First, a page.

Most of my life, I lived with a scarcity mentality. My family lived paycheck to paycheck. We were also hit hard during the 2008 financial crises. My family struggled with money and I took those negative beliefs of money with me through college.

But these last few years, I’ve recognized my negative bias towards money and have been intentionally turning my attitude around.

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5. I need to focus on bringing my stress levels down.

These last 6 months have been incredibly stressful for me. My work environment at my day job has been challenging. I haven’t had a job stress me out to badly that I my immune system gave up and I was out for an entire week. I also haven’t cried this much in a job since I was working at Pepsi out of college.

This day job, plus planning a wedding and a 10-year high school reunion, launching a podcast, plus trying to keep up with everyday life has pushed my stress levels to new heights. So much so that my blood pressure has been running consistently high for the last few months (don’t worry my doctor is aware).

I thought I could handle this workload, especially since I was juggling my master’s program the last two years. But I’ve realized that I’ve reached my limits and I need to focus on bringing my stress levels down to a manageable state.

Two of my health goals this year are to get back into running 2-3 times a week and also bring meditation into my everyday life.

6. I’m learning to listen to my intuition.

As I learn how to bet on myself and allow myself to change dreams, I’m learning how to listen to my intuition. I’ve realized these last few years that there truly is a difference between the chatter of your mind and the deep knowing of your intuition.

I’ve realized that the more I surrender my fears and listen to my intuition, the more clarity I see in my career. I felt like I was swimming upstream for the first years of building my blog and Instagram. But as I learned how to listen to my intuition and follow my gut to continue to build content and relationships, my blog and audience grew. One of my biggest lessons of 27 is to let my intuition guide me.

My goal this year is to continue to listen and build a stronger connection to my intuition.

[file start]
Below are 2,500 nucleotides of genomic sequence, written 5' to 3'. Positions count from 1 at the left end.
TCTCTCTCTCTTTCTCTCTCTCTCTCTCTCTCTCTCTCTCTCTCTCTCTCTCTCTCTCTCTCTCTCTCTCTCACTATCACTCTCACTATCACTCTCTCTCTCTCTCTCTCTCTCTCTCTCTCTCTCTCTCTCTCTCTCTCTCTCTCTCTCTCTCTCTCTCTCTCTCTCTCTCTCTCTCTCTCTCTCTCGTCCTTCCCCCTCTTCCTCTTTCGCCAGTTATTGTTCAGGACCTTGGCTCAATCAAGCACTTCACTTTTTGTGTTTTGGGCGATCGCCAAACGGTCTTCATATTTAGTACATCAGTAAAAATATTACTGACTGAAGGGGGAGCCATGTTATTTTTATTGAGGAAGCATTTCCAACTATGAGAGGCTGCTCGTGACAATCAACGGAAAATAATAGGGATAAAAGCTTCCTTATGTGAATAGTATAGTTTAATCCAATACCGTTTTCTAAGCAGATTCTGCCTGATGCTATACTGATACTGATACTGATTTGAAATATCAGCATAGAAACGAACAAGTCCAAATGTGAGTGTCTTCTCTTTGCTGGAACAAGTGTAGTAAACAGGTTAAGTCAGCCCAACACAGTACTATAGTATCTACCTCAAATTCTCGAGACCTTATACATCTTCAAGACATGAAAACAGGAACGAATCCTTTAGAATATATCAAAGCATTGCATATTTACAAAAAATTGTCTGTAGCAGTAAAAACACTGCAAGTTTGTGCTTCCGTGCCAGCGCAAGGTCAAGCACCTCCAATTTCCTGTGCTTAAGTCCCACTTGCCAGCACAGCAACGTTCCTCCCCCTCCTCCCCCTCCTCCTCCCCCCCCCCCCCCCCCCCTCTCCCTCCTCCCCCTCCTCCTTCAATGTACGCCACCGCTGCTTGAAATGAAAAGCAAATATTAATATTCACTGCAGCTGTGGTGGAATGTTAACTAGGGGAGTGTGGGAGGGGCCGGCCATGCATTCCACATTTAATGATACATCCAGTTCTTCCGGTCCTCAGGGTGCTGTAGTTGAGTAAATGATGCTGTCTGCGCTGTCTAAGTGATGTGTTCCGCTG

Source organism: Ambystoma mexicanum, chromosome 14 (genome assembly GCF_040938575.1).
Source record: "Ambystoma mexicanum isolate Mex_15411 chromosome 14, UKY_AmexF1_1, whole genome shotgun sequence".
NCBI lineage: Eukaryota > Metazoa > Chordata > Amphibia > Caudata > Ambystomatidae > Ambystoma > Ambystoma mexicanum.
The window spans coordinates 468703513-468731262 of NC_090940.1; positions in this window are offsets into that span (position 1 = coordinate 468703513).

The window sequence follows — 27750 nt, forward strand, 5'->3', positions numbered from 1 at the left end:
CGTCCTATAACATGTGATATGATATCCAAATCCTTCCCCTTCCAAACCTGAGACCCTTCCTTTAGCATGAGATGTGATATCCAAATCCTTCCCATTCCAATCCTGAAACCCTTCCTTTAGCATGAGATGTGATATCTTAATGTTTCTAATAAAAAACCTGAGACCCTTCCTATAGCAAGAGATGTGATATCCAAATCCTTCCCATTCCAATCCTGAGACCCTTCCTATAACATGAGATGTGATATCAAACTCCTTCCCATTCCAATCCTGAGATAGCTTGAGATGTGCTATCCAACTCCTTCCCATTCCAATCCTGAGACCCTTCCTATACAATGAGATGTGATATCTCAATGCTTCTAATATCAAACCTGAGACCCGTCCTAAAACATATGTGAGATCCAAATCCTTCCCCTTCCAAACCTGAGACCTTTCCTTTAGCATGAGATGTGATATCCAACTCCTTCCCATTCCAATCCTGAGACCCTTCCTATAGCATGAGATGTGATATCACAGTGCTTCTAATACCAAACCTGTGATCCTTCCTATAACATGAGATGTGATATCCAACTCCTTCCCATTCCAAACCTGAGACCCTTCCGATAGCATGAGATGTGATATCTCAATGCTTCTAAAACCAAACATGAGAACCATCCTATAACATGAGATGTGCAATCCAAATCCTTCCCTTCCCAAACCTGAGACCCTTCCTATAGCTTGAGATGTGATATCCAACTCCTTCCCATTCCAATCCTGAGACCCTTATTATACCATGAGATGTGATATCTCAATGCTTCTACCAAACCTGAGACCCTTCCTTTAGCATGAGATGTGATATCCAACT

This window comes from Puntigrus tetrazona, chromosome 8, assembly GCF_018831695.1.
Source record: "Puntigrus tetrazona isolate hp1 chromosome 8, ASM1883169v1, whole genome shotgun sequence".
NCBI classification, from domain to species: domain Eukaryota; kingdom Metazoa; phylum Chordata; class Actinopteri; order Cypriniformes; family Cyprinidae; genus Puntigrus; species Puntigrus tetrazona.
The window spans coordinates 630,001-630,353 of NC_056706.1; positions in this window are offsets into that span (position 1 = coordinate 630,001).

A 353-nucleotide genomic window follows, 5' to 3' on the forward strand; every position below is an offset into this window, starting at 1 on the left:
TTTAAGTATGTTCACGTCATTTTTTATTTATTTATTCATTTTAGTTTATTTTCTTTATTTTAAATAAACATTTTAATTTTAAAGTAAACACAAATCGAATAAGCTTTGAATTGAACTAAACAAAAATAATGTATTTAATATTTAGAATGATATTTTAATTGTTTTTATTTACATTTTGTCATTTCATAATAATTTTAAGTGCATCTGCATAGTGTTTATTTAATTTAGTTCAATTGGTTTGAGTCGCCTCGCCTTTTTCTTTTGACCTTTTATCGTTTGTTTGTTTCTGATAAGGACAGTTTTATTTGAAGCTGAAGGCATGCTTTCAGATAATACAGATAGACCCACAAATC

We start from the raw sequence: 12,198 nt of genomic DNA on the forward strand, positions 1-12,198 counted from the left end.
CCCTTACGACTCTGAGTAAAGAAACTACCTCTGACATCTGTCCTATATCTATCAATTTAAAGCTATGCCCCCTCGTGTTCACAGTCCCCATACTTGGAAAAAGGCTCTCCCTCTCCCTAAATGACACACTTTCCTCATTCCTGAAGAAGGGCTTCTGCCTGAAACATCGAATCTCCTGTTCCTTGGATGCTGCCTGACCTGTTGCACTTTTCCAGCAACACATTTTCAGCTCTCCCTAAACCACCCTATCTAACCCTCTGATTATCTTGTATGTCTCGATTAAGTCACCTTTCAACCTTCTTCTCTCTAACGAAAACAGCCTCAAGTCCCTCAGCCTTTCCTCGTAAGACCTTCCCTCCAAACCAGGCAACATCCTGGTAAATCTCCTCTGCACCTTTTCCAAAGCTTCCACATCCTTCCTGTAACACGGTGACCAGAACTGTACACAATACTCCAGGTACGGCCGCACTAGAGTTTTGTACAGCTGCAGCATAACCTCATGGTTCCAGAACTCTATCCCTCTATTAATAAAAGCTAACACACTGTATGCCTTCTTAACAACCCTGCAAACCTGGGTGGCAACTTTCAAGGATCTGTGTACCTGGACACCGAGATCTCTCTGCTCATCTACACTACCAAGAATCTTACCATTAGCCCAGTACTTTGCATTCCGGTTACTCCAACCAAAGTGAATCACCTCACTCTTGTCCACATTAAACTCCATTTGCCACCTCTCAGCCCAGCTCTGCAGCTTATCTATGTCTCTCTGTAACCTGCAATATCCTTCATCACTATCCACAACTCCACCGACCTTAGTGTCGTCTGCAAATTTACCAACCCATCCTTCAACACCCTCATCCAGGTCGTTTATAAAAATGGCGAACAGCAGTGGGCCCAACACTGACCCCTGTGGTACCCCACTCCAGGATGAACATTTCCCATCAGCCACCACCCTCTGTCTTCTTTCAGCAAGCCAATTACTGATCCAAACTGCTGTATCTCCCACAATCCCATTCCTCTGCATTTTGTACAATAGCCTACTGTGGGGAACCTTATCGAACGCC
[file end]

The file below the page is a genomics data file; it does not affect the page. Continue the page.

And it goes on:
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7. I’m still optimistic and excited about the future.

I was born an optimist. And with each passing year, I find that I’m still excited about the future. One of my biggest lessons of 27 is to continue to embrace my optimism and joy of the future.

I’m excited to build the Content Creatives Podcast from the ground up. I’m excited (and a little nervous) to say that I want to drive 100,000 monthly views to Emma’s Edition. I’m excited to get married to Brandon this year and start a new chapter in our lives. I’m excited to create more Instagrammable places guides.

Whether it be personal or my creative passions, I’m excited to see what’s in store for my 28th year around the sun.

What are some of your biggest lessons of 27? Or the age you’re celebrating this year?

Thank you for reading my biggest lessons of 27! I’ll be sharing the 28 things I want to do at 28 soon!

For more birthday related blog posts, you can also check out:

27 Things I want to do at 27

26 Things I want to do at 26

Love,

Emma

P.S. Thank you to Gentle Fawn for gifting my birthday dress!

Photos: Holly Phan  

3 Comments

  1. February 23, 2020 / 2:29 pm

    Happy belated birthday Emma! I hope you had a wonderful time celebrating your special day. I love what you are doing and what you plan to do. I love that you are making your goals a reality and I am 100% behind you.

    Maureen | http://www.littlemisscasual.com

  2. February 23, 2020 / 4:43 pm

    Happy belated birthday Emma <3 🙂 Loved the thoughts that you shared about all that you've learned! Truly an inspiration!

    XO, Elizabeth T.
    BLOG | YOUTUBE | INSTAGRAM

  3. Mackenzie
    July 13, 2020 / 6:25 pm

    I stumbled upon your blog post today on the eve of my 28th birthday, and a lot of your lessons really resonated with me. I have learned that I don’t need to do everything myself when I am surrounded by a great support system- I don’t need to be an island! I am still fiercely independent, but it’s okay to ask for help. Xx